David Patterson holds the Hillel A. Feinberg Distinguished Chair in Holocaust Studies at the Ackerman Center for Holocaust Studies, University of Texas at Dallas, and is a Senior Research Fellow for the Institute for the Study of Global Antisemitsm and Policy (ISGAP). He is a member of the Executive Board of the Annual Scholars’ Conference on the Holocaust and the Churches. He has lectured at universities on six continents and throughout the United States. A winner of the National Jewish Book Award, the Koret Jewish Book Award, the Hadassah Mytrle Wreath Award, and the Holocaust Scholars’ Conference Eternal Flame Award, he has published more than 40 books and more than 250 articles, essays, and book chapters on antisemitism, the Holocaust, and Jewish studies. His most recent books are Eighteen Words to Sustain a Life (Wipf & Stock, 2023), Judaism, Antisemitism, Holocaust: Making the Connections (Cambridge, 2022), Shoah and Torah (Routledge, 2022), Portraits: Elie Wiesel’s Hasidic Legacy (SUNY, 2021), The Holocaust and the Non-Representable (SUNY, 2018), Anti-Semitism and Its Metaphysical Origins (Cambridge, 2015), and A Genealogy of Evil: Anti-Semitism from Nazism to Islamic Jihad (Cambridge, 2010).
R. Amy Elman is Professor of Political Science and the William Weber Chair of Social Science at Kalamazoo College in Michigan. She has received numerous awards for her scholarship including two Fulbright grants (in Sweden and Israel), a fellowship from the National Endowment for the Humanities and a grant from the Sassoon International Center for the Study of Anti-Semitism at Hebrew University. She has worked on behalf of women’s rights and against antisemitism domestically and within Europe for over three decades. She has lectured and published widely on the response of states and the European Union to issues of citizenship, migration, violence against women, sex discrimination, genocide, and antisemitism. In The European Union, Antisemitism and the Politics of Denial (University of Nebraska Press, 2014) she explores the conditions that precipitated the EU’s efforts to stem antisemitism and she considers the consequences. More recently, she explores the mainstreaming of American antisemitism (in Journal of Contemporary Antisemitism).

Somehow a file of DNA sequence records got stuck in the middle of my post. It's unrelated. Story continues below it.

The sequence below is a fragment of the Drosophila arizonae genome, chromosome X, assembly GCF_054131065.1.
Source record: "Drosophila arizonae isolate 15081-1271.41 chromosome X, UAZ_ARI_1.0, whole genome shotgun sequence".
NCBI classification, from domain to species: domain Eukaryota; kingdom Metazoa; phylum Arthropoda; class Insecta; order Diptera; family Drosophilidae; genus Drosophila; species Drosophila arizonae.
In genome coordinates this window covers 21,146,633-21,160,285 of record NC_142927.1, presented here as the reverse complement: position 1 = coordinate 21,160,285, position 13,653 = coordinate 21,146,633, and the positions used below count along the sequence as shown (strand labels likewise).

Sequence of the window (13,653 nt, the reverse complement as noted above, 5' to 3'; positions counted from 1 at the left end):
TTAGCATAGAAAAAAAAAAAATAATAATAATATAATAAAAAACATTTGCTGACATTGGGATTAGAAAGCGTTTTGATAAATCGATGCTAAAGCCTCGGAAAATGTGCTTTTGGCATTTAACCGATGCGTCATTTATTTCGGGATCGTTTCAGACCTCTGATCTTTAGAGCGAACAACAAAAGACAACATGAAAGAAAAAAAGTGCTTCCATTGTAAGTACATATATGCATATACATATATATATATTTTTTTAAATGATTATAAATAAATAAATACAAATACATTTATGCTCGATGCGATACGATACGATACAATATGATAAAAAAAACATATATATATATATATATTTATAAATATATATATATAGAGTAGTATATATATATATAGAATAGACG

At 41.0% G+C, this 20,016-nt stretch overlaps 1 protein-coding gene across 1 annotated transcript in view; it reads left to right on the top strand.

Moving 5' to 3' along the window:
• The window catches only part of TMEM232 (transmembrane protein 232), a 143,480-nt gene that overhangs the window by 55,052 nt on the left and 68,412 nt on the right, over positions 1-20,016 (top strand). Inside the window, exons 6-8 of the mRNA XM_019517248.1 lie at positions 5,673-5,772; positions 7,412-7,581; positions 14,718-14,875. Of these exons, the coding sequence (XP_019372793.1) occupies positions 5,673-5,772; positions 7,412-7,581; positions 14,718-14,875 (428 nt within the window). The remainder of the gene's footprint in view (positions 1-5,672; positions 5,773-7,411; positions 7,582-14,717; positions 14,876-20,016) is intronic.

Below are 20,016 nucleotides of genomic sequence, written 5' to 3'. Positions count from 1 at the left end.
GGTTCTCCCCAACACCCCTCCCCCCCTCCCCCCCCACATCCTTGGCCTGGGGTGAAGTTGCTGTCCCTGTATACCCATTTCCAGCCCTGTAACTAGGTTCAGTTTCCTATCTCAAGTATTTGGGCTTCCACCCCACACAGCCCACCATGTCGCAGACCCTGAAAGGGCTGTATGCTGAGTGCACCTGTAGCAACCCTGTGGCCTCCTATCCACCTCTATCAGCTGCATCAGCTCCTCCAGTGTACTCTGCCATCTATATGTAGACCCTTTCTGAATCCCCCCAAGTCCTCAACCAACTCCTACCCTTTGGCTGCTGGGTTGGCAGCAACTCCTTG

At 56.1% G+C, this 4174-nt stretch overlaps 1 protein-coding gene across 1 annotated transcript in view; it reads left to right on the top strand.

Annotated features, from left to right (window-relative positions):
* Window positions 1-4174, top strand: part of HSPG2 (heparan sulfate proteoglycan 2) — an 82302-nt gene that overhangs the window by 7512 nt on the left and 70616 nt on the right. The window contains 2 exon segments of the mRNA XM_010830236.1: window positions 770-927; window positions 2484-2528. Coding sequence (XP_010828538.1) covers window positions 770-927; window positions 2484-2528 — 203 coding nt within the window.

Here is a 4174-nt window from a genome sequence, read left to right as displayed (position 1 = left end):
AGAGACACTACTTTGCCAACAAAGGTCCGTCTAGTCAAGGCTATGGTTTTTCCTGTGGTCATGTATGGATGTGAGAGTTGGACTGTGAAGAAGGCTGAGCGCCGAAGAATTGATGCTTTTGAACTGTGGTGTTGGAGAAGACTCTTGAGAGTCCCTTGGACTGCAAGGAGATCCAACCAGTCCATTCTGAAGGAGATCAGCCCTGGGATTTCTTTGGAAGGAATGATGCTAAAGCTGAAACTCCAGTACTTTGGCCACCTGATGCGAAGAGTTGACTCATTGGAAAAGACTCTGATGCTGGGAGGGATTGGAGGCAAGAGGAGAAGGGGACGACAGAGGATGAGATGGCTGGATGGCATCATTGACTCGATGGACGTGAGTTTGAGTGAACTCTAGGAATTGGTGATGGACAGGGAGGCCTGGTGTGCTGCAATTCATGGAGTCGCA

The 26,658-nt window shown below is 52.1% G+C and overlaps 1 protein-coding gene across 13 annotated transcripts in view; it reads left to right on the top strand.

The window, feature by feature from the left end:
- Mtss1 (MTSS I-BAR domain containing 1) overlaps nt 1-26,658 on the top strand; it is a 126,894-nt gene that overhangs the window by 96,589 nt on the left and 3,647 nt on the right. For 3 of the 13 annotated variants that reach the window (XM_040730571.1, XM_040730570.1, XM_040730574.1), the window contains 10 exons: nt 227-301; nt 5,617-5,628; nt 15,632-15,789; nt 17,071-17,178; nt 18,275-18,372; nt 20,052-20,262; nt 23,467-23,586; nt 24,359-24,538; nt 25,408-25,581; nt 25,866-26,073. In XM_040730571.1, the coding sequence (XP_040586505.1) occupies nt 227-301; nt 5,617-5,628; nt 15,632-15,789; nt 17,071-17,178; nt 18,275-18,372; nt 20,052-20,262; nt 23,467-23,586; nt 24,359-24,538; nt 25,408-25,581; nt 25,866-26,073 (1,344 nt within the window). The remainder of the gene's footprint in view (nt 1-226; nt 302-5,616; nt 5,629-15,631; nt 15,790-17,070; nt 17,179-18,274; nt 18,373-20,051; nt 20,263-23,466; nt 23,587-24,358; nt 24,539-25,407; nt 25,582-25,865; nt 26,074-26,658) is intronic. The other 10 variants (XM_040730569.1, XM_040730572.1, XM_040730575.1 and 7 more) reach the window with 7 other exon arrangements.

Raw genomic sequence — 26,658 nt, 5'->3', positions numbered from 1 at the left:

Victoria Aarons holds the position of O.R. and Eva Mitchell Distinguished Professor of Literature in the English Department at Trinity University in San Antonio, where she teaches courses on American Jewish and Holocaust literatures. In addition to numerous articles and book chapters, she is the author or editor of 12 books, including A Measure of Memory: Storytelling and Identity in American Jewish Fiction and What Happened to Abraham: Reinventing the Covenant in American Jewish Fiction, both recipients of the Choice Award for Outstanding Academic Title; The New Diaspora: The Changing Landscape of American Jewish Fiction; The Cambridge Companion to Saul Bellow; Third-Generation Holocaust Representation: Trauma, History, and Memory (co-authored with Alan L. Berger); Third-Generation Holocaust Narratives: Memory in Memoir and Fiction; The New Jewish American Literary Studies; Holocaust Graphic Narratives: Generation, Trauma, and Memory; The Palgrave Handbook on Holocaust Literature and Culture (co-edited with Phyllis Lassner), and, most recently, Memory Spaces: Visualizing Identity in Jewish Women’s Graphic Narratives (Wayne State UP, 2023). Aarons serves as judge for the Edward Lewis Wallant Award, a literary prize given each year to a rising American Jewish writer of fiction. She is on the editorial board of Philip Roth Studies, Studies in American Jewish Literature, Partial Answers, and Women in Judaism, and she is series editor for Lexington Studies in Jewish Literature. She serves on the San Antonio Holocaust Memorial Museum Commission and the Holocaust Education Committee of the Jewish Federation of San Antonio. She is currently editing a book on Jewish women’s graphic novels and memoirs.
Lesley Klaff a Senior Lecturer in Law at Sheffield Hallam University and is Editor-in-Chief of the Journal of Contemporary Antisemitism. She a Research Fellow at the London Centre for the Study of Contemporary Antisemitism and is a member of the Academic Advisory Board of the Louis D. Brandeis Center for Human Rights Under Law in Washington, D.C. She is also a member of UK Lawyers for Israel, a non- profit which uses the law to oppose attempts to delegitimize Israel.
Klaff has published on a range of topics relating to contemporary antisemitism, including campus antisemitism, Holocaust inversion, antisemitism in British politics, the IHRA definition of antisemitism, the intersection of antisemitism and misogyny, and the legal construction of Jewish identity under the Equality Act 2010.
Her most recently published book chapters are:
“A New Form of the Oldest Hatred: Mapping Antisemitism Today” in Johnson, Alan (ed.) Mapping the New Left Antisemitism: The Fathom Essays (London: Routledge 2023); and
“The Legal Construction of Jewish Identity as a ‘protected characteristic’ through an examination of Fraser v UCU (2013), Parker v Sheffield Hallam University 2016, and the EHRC Report into Labour Party Antisemitism 2020” in Hirsh, David (ed.) The Rebirth of Antisemitism in the 21st Century: From the Academic Boycott Campaign into the Mainstream (London: Routledge 2023).